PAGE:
One of the biggest talking points of this winter’s awards season, is the lack of nominations for Ava DuVernay’s powerful drama Selma. At the Oscars it’s been included in the Best Picture category, and yet surprisingly only recognised in one other (for its original song ‘Glory’). As for the BAFTAs, well, Selma can’t even boast that – having been overlooked completely.

When we sat down BAFTA’s chief executive Amanda Berry, she attempted to clear up and resolve the issue – by explaining exactly why the picture was snubbed.

“The biggest criticism we’ve had this year has been around Selma – and that was because people quite literally didn’t get the chance to see it,” she said. “There were only three screenings of it before voting opened because the film wasn’t finished until the end of November. So three screenings reaches a couple of hundred people – but there are six and a half thousand members voting, and sadly by the time they’re able to turn around the DVD distribution, a lot of people had left their offices. So I was personally very disappointed the film, and David Oyelowo, weren’t nominated – but it’s down to the fact people didn’t have the chance to make up their minds about it.”

Berry, who has now worked at the company since 1998, admits she isn’t particularly keen on the emphasis towards films that are ignored, rather than those celebrated for their achievements.

“It’s only a recent thing, the snubs have almost become as big, if not a bigger story than those who are nominated,” she said. “I think that’s a shame for the people nominated. Most categories only allows five nominees, but there are 286 films entered and you have to get that down to five.”

As a result of Selma being overlooked, it has opened up a debate concerning diversity in cinema, with actors such as Oyelowo himself, and Benedict Cumberbatch, speaking publically about their discontent. Berry explained that BAFTA had plenty of initiatives in place to help tackle this issue in the future.

“At BAFTA, what we can make a difference with, is what comes next. So every year we are doing more and more scholarship schemes, we’re doing new talent and mentoring schemes – and we want to support and promote talented individuals, no matter their gender or their background. It’s really important to us that different voices are given the opportunity to be heard, and to be given the chance to get into this industry.”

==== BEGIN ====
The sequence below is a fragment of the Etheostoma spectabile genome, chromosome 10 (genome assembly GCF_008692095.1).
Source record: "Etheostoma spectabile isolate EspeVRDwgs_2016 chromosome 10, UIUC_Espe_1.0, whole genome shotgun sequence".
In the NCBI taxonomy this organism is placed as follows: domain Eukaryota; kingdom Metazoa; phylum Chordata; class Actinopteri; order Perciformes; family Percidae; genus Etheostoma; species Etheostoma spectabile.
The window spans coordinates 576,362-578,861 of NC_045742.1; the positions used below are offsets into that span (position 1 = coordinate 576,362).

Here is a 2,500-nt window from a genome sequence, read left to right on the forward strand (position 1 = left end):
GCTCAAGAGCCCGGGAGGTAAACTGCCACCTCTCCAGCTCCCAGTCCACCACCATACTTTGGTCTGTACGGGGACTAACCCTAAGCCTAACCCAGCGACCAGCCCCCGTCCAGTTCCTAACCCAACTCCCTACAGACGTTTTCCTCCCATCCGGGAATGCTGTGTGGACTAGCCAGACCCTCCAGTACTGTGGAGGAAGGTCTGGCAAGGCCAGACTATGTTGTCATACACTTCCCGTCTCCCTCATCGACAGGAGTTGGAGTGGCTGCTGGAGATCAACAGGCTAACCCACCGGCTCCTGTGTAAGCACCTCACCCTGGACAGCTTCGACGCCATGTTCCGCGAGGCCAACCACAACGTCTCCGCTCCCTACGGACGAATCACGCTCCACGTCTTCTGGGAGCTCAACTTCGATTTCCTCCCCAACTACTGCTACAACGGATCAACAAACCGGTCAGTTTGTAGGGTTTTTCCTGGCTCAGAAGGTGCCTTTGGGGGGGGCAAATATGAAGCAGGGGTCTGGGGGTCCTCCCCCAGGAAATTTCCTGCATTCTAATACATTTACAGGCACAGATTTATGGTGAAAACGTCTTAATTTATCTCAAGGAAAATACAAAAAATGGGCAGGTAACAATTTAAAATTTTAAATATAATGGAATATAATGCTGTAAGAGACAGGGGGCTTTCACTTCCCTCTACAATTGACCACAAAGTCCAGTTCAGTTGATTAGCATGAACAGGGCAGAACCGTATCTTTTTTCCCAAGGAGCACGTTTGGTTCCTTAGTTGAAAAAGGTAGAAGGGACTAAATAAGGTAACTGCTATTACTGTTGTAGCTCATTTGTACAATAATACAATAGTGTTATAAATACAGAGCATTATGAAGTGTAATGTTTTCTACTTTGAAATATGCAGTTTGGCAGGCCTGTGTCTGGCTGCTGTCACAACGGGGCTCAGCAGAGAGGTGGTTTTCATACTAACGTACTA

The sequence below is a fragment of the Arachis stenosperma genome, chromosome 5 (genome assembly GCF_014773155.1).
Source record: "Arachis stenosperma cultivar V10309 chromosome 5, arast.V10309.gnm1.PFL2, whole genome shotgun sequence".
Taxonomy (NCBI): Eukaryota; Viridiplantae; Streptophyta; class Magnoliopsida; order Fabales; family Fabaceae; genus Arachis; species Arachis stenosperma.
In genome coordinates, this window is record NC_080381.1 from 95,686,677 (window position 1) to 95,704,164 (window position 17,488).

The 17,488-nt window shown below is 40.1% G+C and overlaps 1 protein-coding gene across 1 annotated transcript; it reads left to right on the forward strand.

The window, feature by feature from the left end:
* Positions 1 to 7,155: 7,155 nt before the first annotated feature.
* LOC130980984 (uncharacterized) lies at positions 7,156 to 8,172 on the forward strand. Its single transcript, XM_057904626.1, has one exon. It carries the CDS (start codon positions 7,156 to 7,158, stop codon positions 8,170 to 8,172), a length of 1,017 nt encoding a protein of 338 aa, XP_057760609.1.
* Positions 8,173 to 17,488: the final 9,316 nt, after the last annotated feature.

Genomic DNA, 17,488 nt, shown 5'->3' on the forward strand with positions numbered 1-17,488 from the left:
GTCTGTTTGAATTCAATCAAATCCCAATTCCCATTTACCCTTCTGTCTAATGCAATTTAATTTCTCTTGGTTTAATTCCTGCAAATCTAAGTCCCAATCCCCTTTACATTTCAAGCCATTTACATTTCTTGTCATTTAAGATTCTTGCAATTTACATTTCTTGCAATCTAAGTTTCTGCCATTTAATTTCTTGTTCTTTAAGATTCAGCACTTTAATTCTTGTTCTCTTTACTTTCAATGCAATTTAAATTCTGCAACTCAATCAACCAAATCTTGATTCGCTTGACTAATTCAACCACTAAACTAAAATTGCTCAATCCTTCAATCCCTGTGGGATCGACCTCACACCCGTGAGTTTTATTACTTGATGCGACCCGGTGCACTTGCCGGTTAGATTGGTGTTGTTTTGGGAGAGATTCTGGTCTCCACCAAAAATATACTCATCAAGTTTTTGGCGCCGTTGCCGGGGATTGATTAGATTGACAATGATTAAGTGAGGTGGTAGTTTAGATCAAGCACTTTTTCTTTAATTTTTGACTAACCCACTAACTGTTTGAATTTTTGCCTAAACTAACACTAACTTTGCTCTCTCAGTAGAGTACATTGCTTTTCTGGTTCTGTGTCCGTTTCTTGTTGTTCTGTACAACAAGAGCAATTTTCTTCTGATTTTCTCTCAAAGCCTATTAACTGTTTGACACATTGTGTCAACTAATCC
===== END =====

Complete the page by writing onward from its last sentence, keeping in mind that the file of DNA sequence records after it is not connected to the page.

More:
david-oyelowo-selmaMeanwhile, to join David Oyelowo – who plays Martin Luther King, Jr. in Selma – in the pile of those left without a nomination, is Timothy Spall, for his turn in Mike Leigh’s acclaimed biopic Mr. Turner. When quizzed as to whether BAFTA should have an obligation to illuminate British films – and actors – Berry told us that she feels, in spite of Spall’s snub, that’s still very much the case.

“The BAFTAs have been international since the 40s when they started. By being an international ceremony, we’re shining a very bright, global spotlight on British actors when they’re competing against the very best in the world,” she continued. “There are other ceremonies that are for British films and talent only, but we’ve always been international, and if you look at this year, we’ve got two British films – The Theory of Everything and The Imitation Game in Best Film, and though that did happen last year, 2007 was the last time there was more than one film in that category.

“We’ve got three British actors in the leading actor, with Benedict Cumberbatch, Eddie Redmayne and Ralph Fiennes. That hasn’t happened since 2007. So it’s a challenging year to be a successful British film and successful British actor, because there is so much competition. It’s been a strong year for cinema, and a strong year for British films.”

One Brit who will certainly be in attendance, is the revered Stephen Fry, and Berry told us she was thrilled he is back again on hosting duties.

“He is completely unique. People adore Stephen, they respect him and he gets away with saying things other people wouldn’t. People know that he can do so many of the jobs that are nominated that night, he is such a talented individual, and has huge respect for his colleagues and the films they make. People feel very comfortable with Stephen – and not in an old slippers type of way, in that they know he’ll do an incredible job and will be very funny, and keep the whole event moving and enjoyable throughout the evening.”

In spite of any controversy surrounding this year’s event, Berry is lauded for her significant work since arriving at BAFTA, as she’s widely considered to be behind the Academy’s transformation, boosting the international profile in the process.

“For me it’s about being passionate about what you do, and I was incredibly passionate about what BAFTA could become,” she said. “They had been through some very difficult times financially and I joined at a time when there was a real will for change. In many ways I lucky to be in the right place at the right time, but I just had real ambition for BAFTA. It needed to dare to dream, because I saw a brand, and it is a brand, that people respected and wanted to work with, and I was given the most magical ingredients to play with. But I genuinely believe in BAFTA and what BAFTA can do, and I’m surrounded by people who share that belief.”

Berry is evidently a driven, passionate and affable individual – and not one to shy away from questions too. This may be the week leading up to the biggest (and somewhat stressful) event of her year, but when informed we only had one final question, she whispered, “Ask two”.

 The EE British Academy Film Awards will be on the 8th February on BBC 1 at 9.00pm.